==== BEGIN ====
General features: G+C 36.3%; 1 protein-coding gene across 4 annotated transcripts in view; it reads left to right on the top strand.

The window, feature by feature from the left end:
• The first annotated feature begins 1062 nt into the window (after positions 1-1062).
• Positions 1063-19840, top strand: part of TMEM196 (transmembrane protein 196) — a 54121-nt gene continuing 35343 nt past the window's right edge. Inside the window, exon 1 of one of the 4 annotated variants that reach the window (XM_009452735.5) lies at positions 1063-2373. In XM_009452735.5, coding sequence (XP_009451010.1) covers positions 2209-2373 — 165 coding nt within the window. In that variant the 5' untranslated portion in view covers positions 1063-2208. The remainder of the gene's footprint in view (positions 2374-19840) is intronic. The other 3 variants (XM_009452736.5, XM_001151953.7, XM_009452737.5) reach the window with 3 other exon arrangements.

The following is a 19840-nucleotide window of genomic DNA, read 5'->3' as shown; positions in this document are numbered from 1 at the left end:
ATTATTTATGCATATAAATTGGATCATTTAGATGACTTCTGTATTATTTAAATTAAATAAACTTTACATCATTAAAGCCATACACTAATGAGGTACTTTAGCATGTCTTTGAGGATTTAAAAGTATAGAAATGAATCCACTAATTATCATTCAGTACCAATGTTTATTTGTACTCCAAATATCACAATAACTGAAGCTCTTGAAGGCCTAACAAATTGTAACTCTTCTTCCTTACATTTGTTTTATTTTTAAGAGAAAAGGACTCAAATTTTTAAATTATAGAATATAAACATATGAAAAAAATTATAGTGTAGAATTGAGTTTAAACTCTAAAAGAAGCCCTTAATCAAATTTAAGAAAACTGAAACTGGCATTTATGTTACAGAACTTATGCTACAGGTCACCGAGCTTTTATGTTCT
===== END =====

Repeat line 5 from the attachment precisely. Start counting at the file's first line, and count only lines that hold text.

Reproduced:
The following is a 19840-nucleotide window of genomic DNA, read 5'->3' as shown; positions in this document are numbered from 1 at the left end: